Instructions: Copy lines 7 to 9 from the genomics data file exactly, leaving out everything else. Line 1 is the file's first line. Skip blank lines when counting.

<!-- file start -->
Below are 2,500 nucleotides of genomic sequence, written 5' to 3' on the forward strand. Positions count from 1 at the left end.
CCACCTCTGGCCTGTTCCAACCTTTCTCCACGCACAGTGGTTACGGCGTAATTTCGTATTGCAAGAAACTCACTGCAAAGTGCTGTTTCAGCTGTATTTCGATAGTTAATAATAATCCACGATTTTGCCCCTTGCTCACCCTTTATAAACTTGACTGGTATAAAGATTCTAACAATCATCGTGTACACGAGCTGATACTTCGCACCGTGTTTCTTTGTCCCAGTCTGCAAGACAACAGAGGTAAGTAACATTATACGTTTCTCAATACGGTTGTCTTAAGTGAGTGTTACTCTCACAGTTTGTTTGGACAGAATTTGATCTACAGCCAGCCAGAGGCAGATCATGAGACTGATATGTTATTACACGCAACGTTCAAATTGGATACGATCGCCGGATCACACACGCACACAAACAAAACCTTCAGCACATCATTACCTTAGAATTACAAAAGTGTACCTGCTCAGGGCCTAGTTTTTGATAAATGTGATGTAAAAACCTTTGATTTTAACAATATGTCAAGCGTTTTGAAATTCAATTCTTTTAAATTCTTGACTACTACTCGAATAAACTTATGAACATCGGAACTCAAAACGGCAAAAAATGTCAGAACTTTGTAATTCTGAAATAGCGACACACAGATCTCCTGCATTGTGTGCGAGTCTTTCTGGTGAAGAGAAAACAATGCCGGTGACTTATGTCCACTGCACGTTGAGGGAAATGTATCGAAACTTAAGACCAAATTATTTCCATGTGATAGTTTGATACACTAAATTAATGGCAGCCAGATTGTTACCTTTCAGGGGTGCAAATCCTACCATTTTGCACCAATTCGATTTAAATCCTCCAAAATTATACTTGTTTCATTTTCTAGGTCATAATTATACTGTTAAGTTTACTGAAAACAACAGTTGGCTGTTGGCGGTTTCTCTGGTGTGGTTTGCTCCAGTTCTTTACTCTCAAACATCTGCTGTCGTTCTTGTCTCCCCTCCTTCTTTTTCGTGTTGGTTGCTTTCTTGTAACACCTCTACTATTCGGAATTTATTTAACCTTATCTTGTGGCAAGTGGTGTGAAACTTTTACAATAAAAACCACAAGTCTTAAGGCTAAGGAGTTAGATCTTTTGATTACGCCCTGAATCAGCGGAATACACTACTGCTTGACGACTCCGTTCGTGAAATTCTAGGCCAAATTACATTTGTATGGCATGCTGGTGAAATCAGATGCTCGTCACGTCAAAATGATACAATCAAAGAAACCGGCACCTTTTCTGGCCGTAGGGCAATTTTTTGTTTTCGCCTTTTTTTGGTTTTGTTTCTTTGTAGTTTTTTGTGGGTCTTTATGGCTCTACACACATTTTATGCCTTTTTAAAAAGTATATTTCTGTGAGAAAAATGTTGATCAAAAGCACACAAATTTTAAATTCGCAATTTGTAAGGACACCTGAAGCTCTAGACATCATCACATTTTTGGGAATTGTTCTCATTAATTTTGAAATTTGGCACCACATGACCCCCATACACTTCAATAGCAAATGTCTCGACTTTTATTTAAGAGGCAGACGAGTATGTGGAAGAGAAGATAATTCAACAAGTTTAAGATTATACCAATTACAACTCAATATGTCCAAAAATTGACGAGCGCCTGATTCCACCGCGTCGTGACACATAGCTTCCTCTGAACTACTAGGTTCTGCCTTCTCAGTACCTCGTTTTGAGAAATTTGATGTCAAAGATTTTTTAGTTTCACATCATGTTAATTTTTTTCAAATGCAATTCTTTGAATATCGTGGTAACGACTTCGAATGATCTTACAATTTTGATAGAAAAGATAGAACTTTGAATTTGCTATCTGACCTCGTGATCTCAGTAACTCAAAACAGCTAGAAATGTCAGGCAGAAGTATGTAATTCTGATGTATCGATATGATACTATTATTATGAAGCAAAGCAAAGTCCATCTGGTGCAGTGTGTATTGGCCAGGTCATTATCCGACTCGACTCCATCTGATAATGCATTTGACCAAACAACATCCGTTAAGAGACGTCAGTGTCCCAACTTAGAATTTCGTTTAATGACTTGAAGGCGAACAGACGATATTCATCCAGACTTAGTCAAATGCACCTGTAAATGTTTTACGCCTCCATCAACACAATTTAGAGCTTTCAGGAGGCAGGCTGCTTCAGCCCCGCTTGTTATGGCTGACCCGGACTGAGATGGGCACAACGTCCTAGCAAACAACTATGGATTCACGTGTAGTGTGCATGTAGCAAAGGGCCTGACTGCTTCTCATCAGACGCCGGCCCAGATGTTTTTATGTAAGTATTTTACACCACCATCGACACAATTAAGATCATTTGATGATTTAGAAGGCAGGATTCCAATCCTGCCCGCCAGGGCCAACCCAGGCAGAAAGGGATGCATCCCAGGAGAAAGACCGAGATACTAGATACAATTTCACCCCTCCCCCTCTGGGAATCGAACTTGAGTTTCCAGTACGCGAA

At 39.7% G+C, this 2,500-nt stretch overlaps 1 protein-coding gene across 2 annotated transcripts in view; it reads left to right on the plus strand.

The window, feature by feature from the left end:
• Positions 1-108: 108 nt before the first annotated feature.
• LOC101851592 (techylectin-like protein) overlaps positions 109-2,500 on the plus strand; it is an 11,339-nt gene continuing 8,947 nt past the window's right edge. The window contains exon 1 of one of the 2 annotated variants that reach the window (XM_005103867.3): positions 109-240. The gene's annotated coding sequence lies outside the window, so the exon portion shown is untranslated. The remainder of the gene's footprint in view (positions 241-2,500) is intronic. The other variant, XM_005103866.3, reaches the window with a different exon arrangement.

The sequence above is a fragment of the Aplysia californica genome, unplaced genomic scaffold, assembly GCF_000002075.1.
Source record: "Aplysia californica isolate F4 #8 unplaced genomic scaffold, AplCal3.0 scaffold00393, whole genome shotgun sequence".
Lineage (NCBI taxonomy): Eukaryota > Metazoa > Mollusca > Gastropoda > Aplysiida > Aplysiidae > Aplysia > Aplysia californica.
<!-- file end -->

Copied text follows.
The sequence above is a fragment of the Aplysia californica genome, unplaced genomic scaffold, assembly GCF_000002075.1.
Source record: "Aplysia californica isolate F4 #8 unplaced genomic scaffold, AplCal3.0 scaffold00393, whole genome shotgun sequence".
Lineage (NCBI taxonomy): Eukaryota > Metazoa > Mollusca > Gastropoda > Aplysiida > Aplysiidae > Aplysia > Aplysia californica.